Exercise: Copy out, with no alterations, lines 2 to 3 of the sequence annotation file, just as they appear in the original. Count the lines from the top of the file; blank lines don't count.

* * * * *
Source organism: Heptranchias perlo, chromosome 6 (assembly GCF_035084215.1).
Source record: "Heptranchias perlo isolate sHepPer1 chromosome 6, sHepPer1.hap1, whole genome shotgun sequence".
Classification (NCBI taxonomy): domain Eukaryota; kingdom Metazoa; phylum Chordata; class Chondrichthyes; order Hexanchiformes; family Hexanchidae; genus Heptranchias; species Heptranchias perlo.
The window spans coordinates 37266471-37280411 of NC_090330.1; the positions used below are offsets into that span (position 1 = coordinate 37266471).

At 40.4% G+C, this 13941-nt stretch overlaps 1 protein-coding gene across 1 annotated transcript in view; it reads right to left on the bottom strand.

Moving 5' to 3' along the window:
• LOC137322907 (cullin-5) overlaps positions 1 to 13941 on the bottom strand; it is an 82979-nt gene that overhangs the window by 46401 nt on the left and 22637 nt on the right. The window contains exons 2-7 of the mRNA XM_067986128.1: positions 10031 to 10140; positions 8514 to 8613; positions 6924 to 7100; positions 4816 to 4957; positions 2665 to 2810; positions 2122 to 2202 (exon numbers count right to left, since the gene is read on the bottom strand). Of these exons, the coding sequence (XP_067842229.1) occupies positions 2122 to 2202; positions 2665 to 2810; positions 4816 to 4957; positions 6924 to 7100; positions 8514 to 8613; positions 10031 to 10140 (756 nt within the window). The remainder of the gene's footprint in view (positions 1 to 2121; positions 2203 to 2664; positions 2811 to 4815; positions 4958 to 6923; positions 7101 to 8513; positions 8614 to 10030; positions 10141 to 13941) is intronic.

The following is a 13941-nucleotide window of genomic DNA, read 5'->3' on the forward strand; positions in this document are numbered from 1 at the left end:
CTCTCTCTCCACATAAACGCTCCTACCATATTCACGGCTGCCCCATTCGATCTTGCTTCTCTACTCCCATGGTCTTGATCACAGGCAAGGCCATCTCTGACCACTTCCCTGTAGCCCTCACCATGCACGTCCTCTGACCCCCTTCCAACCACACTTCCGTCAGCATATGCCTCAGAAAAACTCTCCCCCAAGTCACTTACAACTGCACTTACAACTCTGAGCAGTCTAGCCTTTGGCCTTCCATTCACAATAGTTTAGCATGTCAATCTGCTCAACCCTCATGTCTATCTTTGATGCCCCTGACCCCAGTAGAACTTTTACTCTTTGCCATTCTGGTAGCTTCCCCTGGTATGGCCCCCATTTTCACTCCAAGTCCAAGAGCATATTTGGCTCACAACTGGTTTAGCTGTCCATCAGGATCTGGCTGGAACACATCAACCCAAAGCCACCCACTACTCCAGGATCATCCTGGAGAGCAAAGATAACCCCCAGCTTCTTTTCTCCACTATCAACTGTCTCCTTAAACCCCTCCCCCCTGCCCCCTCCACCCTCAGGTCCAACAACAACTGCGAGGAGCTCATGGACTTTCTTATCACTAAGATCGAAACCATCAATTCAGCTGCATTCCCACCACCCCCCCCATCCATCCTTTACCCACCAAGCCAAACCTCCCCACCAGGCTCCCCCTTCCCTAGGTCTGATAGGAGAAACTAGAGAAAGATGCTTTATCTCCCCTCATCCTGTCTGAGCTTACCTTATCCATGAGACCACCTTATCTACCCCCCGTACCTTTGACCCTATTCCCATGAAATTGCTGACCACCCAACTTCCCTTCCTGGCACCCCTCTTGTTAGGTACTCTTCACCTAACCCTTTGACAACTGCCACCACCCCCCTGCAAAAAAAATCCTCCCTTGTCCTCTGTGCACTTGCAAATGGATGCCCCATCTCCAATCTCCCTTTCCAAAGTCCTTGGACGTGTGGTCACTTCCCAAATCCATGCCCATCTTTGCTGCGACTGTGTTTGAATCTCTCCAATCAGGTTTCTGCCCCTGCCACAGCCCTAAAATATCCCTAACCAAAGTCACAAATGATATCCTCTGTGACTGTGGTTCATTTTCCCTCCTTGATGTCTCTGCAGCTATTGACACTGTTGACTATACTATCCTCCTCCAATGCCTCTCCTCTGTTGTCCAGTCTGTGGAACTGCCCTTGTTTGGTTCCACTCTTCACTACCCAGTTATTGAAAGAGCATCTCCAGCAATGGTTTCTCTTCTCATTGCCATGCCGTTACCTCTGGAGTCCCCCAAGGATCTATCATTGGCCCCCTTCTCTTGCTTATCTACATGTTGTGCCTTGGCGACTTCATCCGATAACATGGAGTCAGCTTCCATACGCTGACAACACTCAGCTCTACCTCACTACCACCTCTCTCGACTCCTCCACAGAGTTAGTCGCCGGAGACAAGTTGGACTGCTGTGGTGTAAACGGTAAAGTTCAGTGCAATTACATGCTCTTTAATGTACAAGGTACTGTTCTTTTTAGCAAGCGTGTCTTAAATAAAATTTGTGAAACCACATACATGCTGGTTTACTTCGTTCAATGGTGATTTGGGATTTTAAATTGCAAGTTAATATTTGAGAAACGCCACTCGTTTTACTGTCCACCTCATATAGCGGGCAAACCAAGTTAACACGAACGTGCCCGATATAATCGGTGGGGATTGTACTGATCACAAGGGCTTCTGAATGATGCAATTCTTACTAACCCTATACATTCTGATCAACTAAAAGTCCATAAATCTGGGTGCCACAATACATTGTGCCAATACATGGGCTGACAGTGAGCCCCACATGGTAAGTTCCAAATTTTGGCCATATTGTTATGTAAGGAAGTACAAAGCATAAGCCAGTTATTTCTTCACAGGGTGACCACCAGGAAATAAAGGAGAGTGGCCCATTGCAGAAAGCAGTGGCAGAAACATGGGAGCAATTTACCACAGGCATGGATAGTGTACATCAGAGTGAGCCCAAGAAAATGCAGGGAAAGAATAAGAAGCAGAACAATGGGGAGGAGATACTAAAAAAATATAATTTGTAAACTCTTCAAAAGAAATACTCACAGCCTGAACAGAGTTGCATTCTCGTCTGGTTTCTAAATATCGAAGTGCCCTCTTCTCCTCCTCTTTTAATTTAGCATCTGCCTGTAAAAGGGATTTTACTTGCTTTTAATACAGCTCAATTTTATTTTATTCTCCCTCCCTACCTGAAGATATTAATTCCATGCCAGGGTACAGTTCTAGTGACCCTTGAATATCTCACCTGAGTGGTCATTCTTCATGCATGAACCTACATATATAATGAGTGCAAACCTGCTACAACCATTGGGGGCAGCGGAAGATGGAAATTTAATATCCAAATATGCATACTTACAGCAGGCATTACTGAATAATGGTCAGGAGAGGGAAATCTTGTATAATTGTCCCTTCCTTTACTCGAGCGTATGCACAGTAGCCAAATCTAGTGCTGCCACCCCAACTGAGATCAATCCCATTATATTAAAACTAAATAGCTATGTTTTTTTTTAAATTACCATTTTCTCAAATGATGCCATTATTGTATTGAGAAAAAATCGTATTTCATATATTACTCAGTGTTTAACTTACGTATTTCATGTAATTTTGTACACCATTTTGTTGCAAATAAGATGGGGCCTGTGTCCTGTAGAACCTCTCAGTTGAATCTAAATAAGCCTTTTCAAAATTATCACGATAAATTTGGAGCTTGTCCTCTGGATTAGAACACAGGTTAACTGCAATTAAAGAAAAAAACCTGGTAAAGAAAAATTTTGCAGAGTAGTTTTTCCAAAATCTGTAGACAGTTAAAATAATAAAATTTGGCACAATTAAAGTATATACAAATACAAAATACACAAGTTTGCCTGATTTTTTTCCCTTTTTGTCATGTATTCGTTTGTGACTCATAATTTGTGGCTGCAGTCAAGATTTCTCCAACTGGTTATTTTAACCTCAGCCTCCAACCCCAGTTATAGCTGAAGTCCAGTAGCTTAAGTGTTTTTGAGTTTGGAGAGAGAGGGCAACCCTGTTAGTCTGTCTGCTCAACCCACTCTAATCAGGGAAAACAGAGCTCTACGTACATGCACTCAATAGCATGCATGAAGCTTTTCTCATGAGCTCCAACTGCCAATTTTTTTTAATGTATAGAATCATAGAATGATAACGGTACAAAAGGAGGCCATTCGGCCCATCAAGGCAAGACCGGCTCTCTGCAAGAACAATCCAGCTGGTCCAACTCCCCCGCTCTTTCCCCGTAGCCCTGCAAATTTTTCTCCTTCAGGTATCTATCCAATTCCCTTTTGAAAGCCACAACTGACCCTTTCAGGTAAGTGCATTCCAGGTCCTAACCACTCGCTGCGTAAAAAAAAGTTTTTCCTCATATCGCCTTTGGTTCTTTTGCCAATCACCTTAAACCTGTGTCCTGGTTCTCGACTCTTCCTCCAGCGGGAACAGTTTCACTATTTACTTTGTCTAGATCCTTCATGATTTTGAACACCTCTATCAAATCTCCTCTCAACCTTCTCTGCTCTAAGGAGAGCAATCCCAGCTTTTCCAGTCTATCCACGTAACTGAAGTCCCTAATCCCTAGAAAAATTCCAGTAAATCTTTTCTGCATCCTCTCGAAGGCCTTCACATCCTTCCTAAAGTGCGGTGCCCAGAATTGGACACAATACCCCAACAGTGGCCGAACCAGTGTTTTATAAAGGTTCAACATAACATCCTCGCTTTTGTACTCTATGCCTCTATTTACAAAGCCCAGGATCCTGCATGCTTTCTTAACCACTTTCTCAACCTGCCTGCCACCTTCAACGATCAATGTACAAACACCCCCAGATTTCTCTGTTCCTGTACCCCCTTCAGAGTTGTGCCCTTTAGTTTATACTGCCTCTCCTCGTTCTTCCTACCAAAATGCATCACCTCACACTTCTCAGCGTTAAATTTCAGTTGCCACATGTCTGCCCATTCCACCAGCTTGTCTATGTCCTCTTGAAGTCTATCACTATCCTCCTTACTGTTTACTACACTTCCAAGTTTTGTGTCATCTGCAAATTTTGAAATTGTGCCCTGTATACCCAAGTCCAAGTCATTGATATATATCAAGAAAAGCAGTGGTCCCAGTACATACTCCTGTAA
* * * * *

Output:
Source record: "Heptranchias perlo isolate sHepPer1 chromosome 6, sHepPer1.hap1, whole genome shotgun sequence".
Classification (NCBI taxonomy): domain Eukaryota; kingdom Metazoa; phylum Chordata; class Chondrichthyes; order Hexanchiformes; family Hexanchidae; genus Heptranchias; species Heptranchias perlo.